If you’re in business for yourself or operate in a small company, often times the outward brand that customers see is YOU. So did you ever consider yourself a brand? Ok, so you’re not Michael Jordan or Danica Patrick, but to your customers you are the face of the company.
Holding that type of sway in the minds of your customers can be a lot of stress for most mortals to cope with. But branding yourself as an extension of the business doesn’t have to be difficult. Nor does it have to be an “all about me” proposition that positions you as some high-horse riding, better than you, stuck up braggart.
To build your personal brand without alienating others, just follow these 4 simple rules:
- Be True to Who You Are
You may start with some pre-conceived notion of what a successful person thinks or how they act or what they say. But don’t let others sway you from who you really are at the core. Smart marketers know the propensity for clients to sniff out bogus remarks and cast off counterfeits faster than you can say ‘Albert Talton.’
The truth of the matter is that it’s much easier to build a genuine brand when you’re in fact being, well…. genuine. So be who you are. Talk how you do. Write with your own style. And let your glorious inner-self shine. The world is filled with copycats and disingenuous people. So be yourself and let THAT become your forthright, inner brand. Your customers, at least the ones you actually want to do business with, will find it refreshing to work with an honest Abe, straight-shooter like you. So skip the drivel and let your unique qualities glow.
- Give Them Your Stats
The hardest things to dispute are cold, hard facts. So when it comes to building up your personal profile to be a believable brand, just give it to us straight. Don’t embellish what you’ve done with some fluffy prose you think I want to read. Just say what you plan to do for me and how you’ve accomplished this for others in the past. Point blank, period.
Thinking about the multitude of people adding “Guru” or “Expert” next to their job title makes me want to puke up a hairball. Simply tell folks the truth about your experience and the specific achievements you’ve attained and let the naysayers try to chip away at that. Guess what, they can’t. So leave the word “Ninja” out of your elevator speech and let your stats speak for themselves.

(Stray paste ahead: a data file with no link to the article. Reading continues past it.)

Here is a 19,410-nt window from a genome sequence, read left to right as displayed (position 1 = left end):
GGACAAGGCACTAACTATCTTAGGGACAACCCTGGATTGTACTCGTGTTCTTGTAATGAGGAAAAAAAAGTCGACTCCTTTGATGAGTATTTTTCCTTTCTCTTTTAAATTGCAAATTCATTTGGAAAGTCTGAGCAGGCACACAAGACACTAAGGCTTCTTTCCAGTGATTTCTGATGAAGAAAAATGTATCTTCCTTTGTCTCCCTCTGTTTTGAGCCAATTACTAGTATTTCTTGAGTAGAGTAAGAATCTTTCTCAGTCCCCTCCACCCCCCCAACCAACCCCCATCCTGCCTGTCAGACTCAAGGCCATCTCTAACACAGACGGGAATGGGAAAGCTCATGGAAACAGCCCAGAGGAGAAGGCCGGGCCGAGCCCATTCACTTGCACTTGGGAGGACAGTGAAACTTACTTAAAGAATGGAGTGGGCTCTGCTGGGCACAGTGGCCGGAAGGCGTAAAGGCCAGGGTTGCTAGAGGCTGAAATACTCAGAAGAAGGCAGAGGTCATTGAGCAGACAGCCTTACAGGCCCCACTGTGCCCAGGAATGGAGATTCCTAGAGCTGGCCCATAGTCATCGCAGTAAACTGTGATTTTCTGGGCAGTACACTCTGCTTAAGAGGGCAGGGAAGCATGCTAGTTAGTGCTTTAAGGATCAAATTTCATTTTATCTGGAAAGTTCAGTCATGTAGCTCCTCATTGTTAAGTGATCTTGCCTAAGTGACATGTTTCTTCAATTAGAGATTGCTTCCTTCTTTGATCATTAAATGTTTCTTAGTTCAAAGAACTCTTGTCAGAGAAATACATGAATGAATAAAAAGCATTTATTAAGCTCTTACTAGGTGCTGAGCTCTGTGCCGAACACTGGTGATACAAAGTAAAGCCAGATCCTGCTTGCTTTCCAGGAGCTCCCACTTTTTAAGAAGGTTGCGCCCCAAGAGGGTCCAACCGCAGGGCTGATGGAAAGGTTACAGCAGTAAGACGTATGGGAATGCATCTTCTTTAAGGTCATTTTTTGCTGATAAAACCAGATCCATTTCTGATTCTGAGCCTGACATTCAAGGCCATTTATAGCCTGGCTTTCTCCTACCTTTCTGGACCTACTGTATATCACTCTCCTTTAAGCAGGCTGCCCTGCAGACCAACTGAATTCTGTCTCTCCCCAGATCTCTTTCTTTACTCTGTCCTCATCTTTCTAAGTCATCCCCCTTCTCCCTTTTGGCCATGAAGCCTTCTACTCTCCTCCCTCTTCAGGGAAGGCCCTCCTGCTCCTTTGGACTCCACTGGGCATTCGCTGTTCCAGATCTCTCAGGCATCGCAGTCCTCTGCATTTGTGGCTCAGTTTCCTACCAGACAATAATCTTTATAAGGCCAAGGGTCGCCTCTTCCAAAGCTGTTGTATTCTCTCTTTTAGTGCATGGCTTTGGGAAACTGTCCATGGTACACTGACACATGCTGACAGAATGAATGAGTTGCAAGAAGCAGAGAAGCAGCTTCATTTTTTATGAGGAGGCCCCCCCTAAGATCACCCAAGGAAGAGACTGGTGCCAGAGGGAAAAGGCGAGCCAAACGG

- Share the Success
Imagine holding a conversation with someone who can’t help but claim credit for every major accomplishment that’s ever happened in his or her industry. If you’re like most people, you’d politely excuse yourself before your gag reflex becomes overly noticeable.
As my 1st grade teach used to say, “Sharing means caring” so why not share your successes with the people who helped get you there. Your personal brand is strengthened each and every time you acknowledge that you wouldn’t be in the position you’re in today without a little help from those around you.
Your customers will find a deep affinity with you when you begin to credit others and not yourself. Sounds like reverse psychology but it’s true. Just think of how many “I invented the internet” jokes you’ve heard over the last decade and don’t be that guy.
- Keep Things Modest & Courteous
You’ve got skills and you know it. But there’s a fine line between knowing what you have on the inside and forcibly projecting that onto others. If you want your branding message to be received by those you care to influence then start by giving something of value. The best way to attract a tribe is to take care of those in your circle. The act of giving unto others leads to an open door that allows people to not only see, but feel your true worth.
And when it does come time to share your accomplishments, focus on tempering your speech so that it comes across as humble. Show a little sensitivity in how you appear to others. Being modest doesn’t mean hiding your achievements. It simply means directing the focus off WHAT you did and shining a brighter light on WHY it means so much to you. That’s a tact people can relate to.
Conclusion: When building yourself as the entirety of your business or simply the face of the company, keep these simple rules in mind to avoid turning people off. Use these as a guide to sell yourself without alienating those around you.